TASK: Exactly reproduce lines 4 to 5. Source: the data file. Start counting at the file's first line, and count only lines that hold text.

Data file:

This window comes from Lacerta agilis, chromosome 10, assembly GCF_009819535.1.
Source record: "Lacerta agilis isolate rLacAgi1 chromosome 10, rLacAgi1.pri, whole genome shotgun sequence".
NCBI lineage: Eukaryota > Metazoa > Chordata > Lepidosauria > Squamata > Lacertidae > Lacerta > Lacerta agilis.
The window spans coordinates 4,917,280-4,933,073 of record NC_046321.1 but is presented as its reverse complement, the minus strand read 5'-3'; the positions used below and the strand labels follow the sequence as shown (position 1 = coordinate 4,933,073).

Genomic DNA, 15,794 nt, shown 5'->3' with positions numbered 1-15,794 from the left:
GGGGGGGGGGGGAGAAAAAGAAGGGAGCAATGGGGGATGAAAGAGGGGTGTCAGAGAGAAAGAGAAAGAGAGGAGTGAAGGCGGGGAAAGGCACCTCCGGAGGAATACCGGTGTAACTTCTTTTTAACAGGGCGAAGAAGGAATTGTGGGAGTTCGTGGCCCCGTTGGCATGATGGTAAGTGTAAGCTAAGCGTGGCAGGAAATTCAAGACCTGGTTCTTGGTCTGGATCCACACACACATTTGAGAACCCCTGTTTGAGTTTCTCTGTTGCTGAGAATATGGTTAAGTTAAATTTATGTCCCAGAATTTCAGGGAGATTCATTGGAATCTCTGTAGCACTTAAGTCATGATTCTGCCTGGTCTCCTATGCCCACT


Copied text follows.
The window spans coordinates 4,917,280-4,933,073 of record NC_046321.1 but is presented as its reverse complement, the minus strand read 5'-3'; the positions used below and the strand labels follow the sequence as shown (position 1 = coordinate 4,933,073).

Genomic DNA, 15,794 nt, shown 5'->3' with positions numbered 1-15,794 from the left: